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Russia: Asian Financial Crisis Influences Arms Sales

Moscow, 29 January 1998 (RFE/RL) -- Russia's government has begun assessing the impact of the Asian financial crisis on exports of Russian-made arms, amid pessimistic forecasts that the Indonesian government will cancel last year's $500 million order for aircraft and armored vehicles.

"I think that the contracts, especially with Indonesia, are lost for the time being, " says Ruslan Pukhov, director of Moscow's Center for Analysis of Strategies and Technologies (AST). "Everything will depend on how fast and efficiently (Asian) countries will deal with the consequences of the financial crisis, and whether Russia will be able to propose them armaments in two-to-four years' time at prices as good as they are now."

Citing officials, who won't agree to identify themselves or their agencies, the Russian press has suggested that the Indonesian government came under intense pressure during a recent visit to Djakarta by U.S. Defense Secretary, William Cohen. The Russians believe Cohen made American support of a financial bailout for Indonesia conditional on cancellation of Indonesia's purchase of 12 Sukhoi-30K fighter-bombers, eight Mikoyan-17 combat helicopters, along with 50 BMP-3 armored personnel carriers and additional armored commando vehicles.

The Indonesian agreement to buy the Su-30 aircraft followed criticism by Washington of Indonesia's human rights record, and the Djakarta government's decision to cancel a planned purchase of nine American-made F-16 fighters.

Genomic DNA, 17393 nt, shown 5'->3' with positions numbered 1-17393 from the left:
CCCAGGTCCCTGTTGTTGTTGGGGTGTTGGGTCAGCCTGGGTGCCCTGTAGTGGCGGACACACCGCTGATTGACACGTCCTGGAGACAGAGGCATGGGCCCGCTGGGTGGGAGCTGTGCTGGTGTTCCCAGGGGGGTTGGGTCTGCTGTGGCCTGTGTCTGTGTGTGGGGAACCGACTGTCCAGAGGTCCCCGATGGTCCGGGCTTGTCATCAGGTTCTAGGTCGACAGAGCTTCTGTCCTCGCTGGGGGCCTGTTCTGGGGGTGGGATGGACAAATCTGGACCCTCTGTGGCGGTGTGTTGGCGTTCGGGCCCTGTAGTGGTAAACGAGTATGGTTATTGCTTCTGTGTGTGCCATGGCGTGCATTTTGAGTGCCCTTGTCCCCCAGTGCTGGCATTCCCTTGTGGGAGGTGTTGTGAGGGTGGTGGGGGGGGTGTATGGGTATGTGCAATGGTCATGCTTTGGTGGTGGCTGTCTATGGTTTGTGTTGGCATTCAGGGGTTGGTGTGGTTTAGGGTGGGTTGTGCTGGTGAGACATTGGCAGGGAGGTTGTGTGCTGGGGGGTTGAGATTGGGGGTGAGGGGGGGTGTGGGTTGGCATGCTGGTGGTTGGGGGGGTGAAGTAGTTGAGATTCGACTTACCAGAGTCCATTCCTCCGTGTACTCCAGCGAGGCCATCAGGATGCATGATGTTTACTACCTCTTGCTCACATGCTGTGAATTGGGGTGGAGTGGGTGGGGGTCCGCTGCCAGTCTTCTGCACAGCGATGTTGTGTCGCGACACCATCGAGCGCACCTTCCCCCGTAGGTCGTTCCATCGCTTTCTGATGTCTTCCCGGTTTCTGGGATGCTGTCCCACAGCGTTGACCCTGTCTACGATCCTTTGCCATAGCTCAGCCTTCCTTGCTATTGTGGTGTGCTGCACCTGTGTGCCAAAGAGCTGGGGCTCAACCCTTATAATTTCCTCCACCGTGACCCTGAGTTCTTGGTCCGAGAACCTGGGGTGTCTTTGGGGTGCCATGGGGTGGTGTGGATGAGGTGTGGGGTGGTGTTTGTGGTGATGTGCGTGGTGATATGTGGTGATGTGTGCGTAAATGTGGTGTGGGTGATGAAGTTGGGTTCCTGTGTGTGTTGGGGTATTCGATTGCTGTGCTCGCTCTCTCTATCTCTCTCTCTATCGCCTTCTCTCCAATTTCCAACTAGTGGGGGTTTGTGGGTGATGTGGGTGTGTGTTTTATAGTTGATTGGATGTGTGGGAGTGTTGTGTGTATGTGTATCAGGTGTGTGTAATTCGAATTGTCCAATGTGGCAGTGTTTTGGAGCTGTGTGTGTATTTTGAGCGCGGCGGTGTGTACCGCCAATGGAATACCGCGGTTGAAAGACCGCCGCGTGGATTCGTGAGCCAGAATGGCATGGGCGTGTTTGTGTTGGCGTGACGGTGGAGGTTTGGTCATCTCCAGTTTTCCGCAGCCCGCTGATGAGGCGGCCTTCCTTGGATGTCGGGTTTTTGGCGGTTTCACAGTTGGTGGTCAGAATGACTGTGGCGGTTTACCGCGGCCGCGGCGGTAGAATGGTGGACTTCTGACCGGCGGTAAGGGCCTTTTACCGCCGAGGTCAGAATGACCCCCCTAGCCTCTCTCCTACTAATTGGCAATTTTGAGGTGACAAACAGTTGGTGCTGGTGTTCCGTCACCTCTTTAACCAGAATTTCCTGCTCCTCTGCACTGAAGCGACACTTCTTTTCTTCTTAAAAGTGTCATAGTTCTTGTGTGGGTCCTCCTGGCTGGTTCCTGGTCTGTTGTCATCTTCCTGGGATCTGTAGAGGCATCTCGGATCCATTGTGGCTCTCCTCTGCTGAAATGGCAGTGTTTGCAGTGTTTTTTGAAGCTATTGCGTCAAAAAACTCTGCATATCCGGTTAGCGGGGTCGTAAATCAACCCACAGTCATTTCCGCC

The deal Indonesia signed last year with Russia was reported to price the Sukhoi aircraft at $34 million apiece, and the entire contract is estimated to be worth about $500 million. Indonesian officials told RFE/RL the terms of the agreement call for a 20 percent cash payment, with the balance to be repaid in the form of Indonesian exports to Russia. A list of 40 trade items was submitted to Moscow for negotiations that have not yet taken place.

An Indonesian Embassy official told RFE/RL a proposal to postpone the Russian agreement has been made by Djakarta's military chiefs. But he said the government has made no decision yet, and there has been no communication with the Russian government on the matter.

"The proposal is not for canceling, but for postponing (the agreement)," the Indonesian official told RFE/RL. The reason, he added, "is the economic problem. There is no other reason." He said there is "no truth" in Russian suspicion of American intervention to stop the arms deal.

The Indonesian agreement was a breakthrough for Sukhoi in the Southeast Asian market, just as Malaysia's purchase of Mikoyan-29 fighter-bombers three years earlier was the first Russian combat aircraft sale in a market hitherto dominated by Western suppliers, predominantly the U.S. Traditional Asian buyers of Sukhoi and MiG include China, India, and Vietnam. China signed agreements last year to buy $2,5 billion worth of Russian weaponry and military technology, including 70 Sukhoi-27s and the license to manufacture 200 of the aircraft.

Since 1993, state figures indicate rapid growth of Russia's military exports. In 1994, the export total was $1.7 billion; in 1996 it was up to $3.4 billion. In 1997, military trade officials claim they prepared agreements for deliveries worth $7 billion over several years.